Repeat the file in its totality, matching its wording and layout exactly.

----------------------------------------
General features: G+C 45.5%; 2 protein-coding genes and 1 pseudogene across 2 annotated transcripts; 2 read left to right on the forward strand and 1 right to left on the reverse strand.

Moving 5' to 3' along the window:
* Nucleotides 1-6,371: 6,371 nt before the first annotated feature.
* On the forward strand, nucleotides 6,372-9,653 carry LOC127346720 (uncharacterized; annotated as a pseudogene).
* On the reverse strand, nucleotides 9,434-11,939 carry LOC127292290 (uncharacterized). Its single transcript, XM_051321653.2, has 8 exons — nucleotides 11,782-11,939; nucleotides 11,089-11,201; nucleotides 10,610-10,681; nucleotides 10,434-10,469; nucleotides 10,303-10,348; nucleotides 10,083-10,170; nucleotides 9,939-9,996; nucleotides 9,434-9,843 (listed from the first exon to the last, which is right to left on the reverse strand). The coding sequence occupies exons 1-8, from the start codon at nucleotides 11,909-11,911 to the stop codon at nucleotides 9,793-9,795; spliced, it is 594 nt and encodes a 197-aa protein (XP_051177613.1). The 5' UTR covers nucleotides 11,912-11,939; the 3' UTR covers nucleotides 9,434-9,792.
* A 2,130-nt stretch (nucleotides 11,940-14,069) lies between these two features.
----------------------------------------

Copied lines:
General features: G+C 45.5%; 2 protein-coding genes and 1 pseudogene across 2 annotated transcripts; 2 read left to right on the forward strand and 1 right to left on the reverse strand.

Moving 5' to 3' along the window:
* Nucleotides 1-6,371: 6,371 nt before the first annotated feature.
* On the forward strand, nucleotides 6,372-9,653 carry LOC127346720 (uncharacterized; annotated as a pseudogene).
* On the reverse strand, nucleotides 9,434-11,939 carry LOC127292290 (uncharacterized). Its single transcript, XM_051321653.2, has 8 exons — nucleotides 11,782-11,939; nucleotides 11,089-11,201; nucleotides 10,610-10,681; nucleotides 10,434-10,469; nucleotides 10,303-10,348; nucleotides 10,083-10,170; nucleotides 9,939-9,996; nucleotides 9,434-9,843 (listed from the first exon to the last, which is right to left on the reverse strand). The coding sequence occupies exons 1-8, from the start codon at nucleotides 11,909-11,911 to the stop codon at nucleotides 9,793-9,795; spliced, it is 594 nt and encodes a 197-aa protein (XP_051177613.1). The 5' UTR covers nucleotides 11,912-11,939; the 3' UTR covers nucleotides 9,434-9,792.
* A 2,130-nt stretch (nucleotides 11,940-14,069) lies between these two features.